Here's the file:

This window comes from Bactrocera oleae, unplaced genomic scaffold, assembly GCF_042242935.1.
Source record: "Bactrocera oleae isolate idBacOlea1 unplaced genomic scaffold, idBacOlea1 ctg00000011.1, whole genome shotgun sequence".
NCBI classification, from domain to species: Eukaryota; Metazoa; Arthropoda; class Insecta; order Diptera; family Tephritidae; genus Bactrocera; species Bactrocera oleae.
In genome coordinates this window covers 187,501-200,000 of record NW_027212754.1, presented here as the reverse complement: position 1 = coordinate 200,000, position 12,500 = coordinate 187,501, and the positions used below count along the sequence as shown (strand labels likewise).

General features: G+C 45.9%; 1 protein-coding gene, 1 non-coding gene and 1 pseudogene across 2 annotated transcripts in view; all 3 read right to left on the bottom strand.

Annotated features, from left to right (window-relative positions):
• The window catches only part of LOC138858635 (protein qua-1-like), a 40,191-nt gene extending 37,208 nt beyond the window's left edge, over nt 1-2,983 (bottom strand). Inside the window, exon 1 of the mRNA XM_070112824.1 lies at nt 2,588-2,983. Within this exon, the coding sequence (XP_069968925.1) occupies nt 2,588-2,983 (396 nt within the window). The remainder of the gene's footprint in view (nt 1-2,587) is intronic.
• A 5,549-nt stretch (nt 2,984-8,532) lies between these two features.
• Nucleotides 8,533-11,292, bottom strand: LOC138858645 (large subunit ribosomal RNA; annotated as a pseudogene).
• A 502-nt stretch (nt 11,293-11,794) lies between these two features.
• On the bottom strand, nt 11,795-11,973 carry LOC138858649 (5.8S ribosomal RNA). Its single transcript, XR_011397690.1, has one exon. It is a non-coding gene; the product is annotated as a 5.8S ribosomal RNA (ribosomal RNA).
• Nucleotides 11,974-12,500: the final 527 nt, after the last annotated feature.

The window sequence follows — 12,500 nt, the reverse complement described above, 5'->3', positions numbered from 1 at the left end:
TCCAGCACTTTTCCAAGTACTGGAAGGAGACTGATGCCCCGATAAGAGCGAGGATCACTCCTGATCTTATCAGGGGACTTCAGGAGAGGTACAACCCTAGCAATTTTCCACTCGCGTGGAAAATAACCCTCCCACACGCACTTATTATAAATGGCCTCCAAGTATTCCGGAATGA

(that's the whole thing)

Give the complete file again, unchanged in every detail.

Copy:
This window comes from Bactrocera oleae, unplaced genomic scaffold, assembly GCF_042242935.1.
Source record: "Bactrocera oleae isolate idBacOlea1 unplaced genomic scaffold, idBacOlea1 ctg00000011.1, whole genome shotgun sequence".
NCBI classification, from domain to species: Eukaryota; Metazoa; Arthropoda; class Insecta; order Diptera; family Tephritidae; genus Bactrocera; species Bactrocera oleae.
In genome coordinates this window covers 187,501-200,000 of record NW_027212754.1, presented here as the reverse complement: position 1 = coordinate 200,000, position 12,500 = coordinate 187,501, and the positions used below count along the sequence as shown (strand labels likewise).

General features: G+C 45.9%; 1 protein-coding gene, 1 non-coding gene and 1 pseudogene across 2 annotated transcripts in view; all 3 read right to left on the bottom strand.

Annotated features, from left to right (window-relative positions):
• The window catches only part of LOC138858635 (protein qua-1-like), a 40,191-nt gene extending 37,208 nt beyond the window's left edge, over nt 1-2,983 (bottom strand). Inside the window, exon 1 of the mRNA XM_070112824.1 lies at nt 2,588-2,983. Within this exon, the coding sequence (XP_069968925.1) occupies nt 2,588-2,983 (396 nt within the window). The remainder of the gene's footprint in view (nt 1-2,587) is intronic.
• A 5,549-nt stretch (nt 2,984-8,532) lies between these two features.
• Nucleotides 8,533-11,292, bottom strand: LOC138858645 (large subunit ribosomal RNA; annotated as a pseudogene).
• A 502-nt stretch (nt 11,293-11,794) lies between these two features.
• On the bottom strand, nt 11,795-11,973 carry LOC138858649 (5.8S ribosomal RNA). Its single transcript, XR_011397690.1, has one exon. It is a non-coding gene; the product is annotated as a 5.8S ribosomal RNA (ribosomal RNA).
• Nucleotides 11,974-12,500: the final 527 nt, after the last annotated feature.

The window sequence follows — 12,500 nt, the reverse complement described above, 5'->3', positions numbered from 1 at the left end:
TCCAGCACTTTTCCAAGTACTGGAAGGAGACTGATGCCCCGATAAGAGCGAGGATCACTCCTGATCTTATCAGGGGACTTCAGGAGAGGTACAACCCTAGCAATTTTCCACTCGCGTGGAAAATAACCCTCCCACACGCACTTATTATAAATGGCCTCCAAGTATTCCGGAATGA